A CCJ is a County Court Judgment. You get a CCJ if a lender takes you to court because you have not repaid a debt and the court agrees that you owe the money.
If a CCJ is awarded against you, you will be notified of the CCJ via post and once you have a CCJ that CCJ will remain on your credit history for six years if you do not settle the CCJ within one month.
Avoiding a CCJ
There are two ways that you can avoid a CCJ. The first is to attend court and tell the court why you do not believe that you owe the money. If the court agrees, the CCJ will not be granted.
Simply not being able to repay the money because you cannot afford to do that won’t be sufficient. If you want to avoid the CCJ you will need to be able to show that either you have already repaid the money or that you didn’t owe the money in the first place.
If you didn’t attend court because you didn’t receive the original claim from the court you can apply to have the CCJ set aside. This is similar to attending court to defend yourself before the CCJ has been granted, although if you apply to have a CCJ that has already been granted set aside you will have to pay a fee.
If you agree that you owe money but disagree with the amount being claimed, you can also ask the court to agree to the lower amount. The court does not have to agree to the reduced amount and you would need to show that the lender was claiming an incorrect amount from you. Simply saying that you cannot afford the full amount will not work.
Settling the CCJ
If you agree that you owe the money, you cannot avoid the CCJ or have it set aside. You will either need to pay the amount that you owe in full or come to an arrangement to repay it in instalments.
If you are paying via instalments, the amount that you will need to pay will be based on how much you can afford, even if that is only a tiny amount of money each month. That tiny amount could be as little as £1 per month if that is all that you can afford to pay.
If your situation changes so you can no longer afford to pay the agreed instalment amount, you can apply to the court to have the instalment amount reduced. You may have to pay a fee although this fee may be waived if you are on a low income. The court may disagree with the revised amount that you are proposing and decide that another amount is more appropriate.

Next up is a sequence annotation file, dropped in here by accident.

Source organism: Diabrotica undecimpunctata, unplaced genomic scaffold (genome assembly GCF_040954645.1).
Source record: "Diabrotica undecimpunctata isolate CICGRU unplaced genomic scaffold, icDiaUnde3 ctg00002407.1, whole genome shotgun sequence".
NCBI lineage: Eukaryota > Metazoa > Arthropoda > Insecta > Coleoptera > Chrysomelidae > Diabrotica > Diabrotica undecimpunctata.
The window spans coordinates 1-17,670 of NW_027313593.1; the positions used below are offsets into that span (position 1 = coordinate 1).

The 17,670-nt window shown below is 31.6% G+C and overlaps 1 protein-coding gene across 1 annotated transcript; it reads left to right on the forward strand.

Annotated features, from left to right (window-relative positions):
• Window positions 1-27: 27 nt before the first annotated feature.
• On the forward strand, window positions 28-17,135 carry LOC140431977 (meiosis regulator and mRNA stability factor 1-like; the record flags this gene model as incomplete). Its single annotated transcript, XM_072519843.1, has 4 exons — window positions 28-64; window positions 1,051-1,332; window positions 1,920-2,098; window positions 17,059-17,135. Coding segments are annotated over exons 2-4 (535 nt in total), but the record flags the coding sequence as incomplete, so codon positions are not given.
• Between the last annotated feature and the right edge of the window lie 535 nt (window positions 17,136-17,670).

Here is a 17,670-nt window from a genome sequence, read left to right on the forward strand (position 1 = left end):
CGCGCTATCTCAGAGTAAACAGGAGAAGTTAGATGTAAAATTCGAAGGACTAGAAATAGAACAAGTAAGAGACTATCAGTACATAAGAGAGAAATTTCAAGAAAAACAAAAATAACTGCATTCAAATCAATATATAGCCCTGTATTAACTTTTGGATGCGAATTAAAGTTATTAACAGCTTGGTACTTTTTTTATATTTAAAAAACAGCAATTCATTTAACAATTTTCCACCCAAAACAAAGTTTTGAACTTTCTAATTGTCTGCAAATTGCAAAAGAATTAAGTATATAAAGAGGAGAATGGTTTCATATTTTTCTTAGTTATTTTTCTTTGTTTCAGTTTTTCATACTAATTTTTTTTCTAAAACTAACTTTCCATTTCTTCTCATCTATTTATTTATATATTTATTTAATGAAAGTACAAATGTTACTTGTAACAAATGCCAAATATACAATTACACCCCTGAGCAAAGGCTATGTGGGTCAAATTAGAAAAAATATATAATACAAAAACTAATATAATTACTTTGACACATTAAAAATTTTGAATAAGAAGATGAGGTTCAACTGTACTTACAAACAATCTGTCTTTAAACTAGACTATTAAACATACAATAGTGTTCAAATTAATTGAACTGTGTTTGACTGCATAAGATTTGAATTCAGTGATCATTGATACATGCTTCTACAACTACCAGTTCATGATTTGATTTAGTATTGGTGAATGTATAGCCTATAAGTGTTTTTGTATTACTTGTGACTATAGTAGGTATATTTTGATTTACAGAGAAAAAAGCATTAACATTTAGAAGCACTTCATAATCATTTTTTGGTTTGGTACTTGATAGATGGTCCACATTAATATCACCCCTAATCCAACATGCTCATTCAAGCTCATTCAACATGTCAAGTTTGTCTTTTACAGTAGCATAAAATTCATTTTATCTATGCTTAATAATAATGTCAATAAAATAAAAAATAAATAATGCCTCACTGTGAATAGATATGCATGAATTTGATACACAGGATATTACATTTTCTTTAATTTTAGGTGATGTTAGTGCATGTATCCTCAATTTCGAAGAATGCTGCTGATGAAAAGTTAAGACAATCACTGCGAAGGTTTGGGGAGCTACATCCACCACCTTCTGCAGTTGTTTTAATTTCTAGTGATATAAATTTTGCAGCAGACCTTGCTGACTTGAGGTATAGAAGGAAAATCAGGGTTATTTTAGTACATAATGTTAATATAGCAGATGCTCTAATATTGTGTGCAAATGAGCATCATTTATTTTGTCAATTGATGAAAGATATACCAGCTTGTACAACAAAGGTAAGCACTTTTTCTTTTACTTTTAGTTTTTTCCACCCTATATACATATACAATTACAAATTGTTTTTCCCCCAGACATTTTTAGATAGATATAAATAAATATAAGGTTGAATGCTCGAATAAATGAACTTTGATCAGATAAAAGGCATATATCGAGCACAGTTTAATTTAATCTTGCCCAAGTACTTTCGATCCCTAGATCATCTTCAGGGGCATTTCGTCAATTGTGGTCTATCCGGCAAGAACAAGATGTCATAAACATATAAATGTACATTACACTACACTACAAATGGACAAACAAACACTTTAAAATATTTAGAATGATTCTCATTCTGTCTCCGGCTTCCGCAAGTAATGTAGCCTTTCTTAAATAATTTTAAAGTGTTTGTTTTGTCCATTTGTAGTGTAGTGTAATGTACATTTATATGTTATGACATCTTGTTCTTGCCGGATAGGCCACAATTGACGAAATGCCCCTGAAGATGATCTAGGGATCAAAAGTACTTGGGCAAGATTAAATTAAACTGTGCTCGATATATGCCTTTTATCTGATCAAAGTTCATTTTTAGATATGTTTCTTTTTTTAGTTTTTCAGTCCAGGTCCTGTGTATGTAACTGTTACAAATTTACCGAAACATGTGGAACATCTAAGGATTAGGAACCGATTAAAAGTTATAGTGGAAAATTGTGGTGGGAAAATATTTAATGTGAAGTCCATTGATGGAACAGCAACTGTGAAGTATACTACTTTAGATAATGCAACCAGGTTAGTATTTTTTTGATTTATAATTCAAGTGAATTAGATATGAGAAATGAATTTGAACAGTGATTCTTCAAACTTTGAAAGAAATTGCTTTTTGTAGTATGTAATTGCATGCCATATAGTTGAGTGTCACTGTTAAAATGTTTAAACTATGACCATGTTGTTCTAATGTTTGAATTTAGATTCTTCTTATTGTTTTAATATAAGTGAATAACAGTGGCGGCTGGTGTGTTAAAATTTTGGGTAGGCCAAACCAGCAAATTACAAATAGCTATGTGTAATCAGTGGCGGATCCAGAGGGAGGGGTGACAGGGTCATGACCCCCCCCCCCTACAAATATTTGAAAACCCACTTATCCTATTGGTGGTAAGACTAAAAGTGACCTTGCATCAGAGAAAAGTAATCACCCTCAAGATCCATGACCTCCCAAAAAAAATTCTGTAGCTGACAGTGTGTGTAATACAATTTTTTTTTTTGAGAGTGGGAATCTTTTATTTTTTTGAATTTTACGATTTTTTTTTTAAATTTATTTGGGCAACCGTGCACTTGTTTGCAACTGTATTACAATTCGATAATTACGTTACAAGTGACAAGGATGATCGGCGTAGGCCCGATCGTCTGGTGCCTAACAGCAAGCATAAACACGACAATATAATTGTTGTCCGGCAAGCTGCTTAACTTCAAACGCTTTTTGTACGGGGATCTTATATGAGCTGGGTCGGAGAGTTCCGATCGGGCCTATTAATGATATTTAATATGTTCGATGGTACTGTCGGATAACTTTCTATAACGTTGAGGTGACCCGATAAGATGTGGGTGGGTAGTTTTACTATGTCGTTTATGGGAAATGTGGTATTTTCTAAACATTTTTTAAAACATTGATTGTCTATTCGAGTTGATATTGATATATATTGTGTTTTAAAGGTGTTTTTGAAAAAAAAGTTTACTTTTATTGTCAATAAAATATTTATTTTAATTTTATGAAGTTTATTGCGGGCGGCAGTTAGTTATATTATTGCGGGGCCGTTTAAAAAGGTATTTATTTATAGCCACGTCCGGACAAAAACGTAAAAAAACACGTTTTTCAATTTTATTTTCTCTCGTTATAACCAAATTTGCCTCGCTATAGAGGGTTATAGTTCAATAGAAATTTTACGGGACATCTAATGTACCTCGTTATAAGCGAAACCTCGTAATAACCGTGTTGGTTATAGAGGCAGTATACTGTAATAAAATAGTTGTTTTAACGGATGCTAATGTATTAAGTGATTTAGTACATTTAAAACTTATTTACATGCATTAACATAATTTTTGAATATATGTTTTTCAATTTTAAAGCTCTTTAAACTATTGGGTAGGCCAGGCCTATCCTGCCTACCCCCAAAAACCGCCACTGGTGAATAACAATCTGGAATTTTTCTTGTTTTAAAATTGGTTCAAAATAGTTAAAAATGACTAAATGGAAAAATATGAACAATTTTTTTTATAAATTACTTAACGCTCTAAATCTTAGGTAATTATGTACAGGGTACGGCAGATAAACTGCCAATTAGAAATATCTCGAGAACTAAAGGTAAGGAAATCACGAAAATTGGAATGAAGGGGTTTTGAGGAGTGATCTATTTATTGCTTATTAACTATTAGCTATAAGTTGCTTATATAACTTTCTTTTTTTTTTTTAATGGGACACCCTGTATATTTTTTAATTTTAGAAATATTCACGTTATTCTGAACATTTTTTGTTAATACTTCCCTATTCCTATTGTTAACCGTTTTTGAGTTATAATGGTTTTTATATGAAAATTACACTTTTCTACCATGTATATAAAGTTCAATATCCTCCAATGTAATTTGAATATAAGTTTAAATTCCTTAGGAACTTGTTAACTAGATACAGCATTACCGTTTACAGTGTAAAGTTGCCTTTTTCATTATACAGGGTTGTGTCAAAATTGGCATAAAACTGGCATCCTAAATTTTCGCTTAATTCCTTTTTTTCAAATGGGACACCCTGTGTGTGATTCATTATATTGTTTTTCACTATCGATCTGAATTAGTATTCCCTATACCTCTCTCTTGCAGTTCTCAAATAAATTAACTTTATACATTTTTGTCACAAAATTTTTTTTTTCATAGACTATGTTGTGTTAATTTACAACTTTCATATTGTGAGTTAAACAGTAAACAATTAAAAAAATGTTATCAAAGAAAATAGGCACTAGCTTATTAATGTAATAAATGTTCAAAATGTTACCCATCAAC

The details of person that you need to pay will be on the CCJ notification. You should not pay the court. It is essential that you can prove that you’ve paid regardless of whether you paid the full amount or are paying via instalments. Make sure that you get a receipt or some other proof that you have made each payment that you make.
What Happens if You Don’t Settle the CCJ
You cannot get sent to prison if you do not settle a CCJ. However, there could be other ramifications.
If you do not pay the debt in full or do not pay the instalments that were set, a bailiff may visit you to recover the outstanding amount or to seize your property so they can sell it to cover the debt. If this happens, the bailiff’s charges will be added to the amount that you owe.
Bailiffs have fairly limited powers in this situation and can only enter your home if you invite them in. If you don’t let them in they can take property that is outside your home, such as your car or garden furniture. It is also likely that they will return to try to recover the money at a later date and so the fees will start to mount up.
Another option is that the court might grant an Attachment of Earnings Order. If one of these is granted the instalments are taken automatically from your wages each month. As well as meaning that you cannot avoid settling the CCJ it would also mean that your employer would know that you had a CCJ. This could have an impact on your job directly if your contract of employment mentions financial solvency because you are in a high-profile position or a finance-related role, or it could have an indirect impact, for example by meaning that you were passed over promotion.
Finally, the court could grant a Charging Order if you own your home. This would mean that if you don’t repay the debt you would run the risk of losing your home.
Your Credit History
If you settle the full amount within one month of the judgment you can apply to have the CCJ removed from the public register and your credit file. There is a small fee to do this which can be waived if you are on a low income.
If you do not settle the full amount within one month of the judgment the CCJ will stay on the public register and your credit file for six years. This will make it difficult for you to get credit in future. It could also make it difficult for you to get a mobile phone contract, or get your energy suppliers to agree to letting you pay for your gas and electricity via monthly direct debit rather than via a pre-payment meter.
However, if you settle the full amount within those six years you can apply to the court for a Certificate of Satisfaction. This does not remove the CCJ from the public register, but it does show anyone checking the register that you have settled the debt. This can go some way to improving your credit score.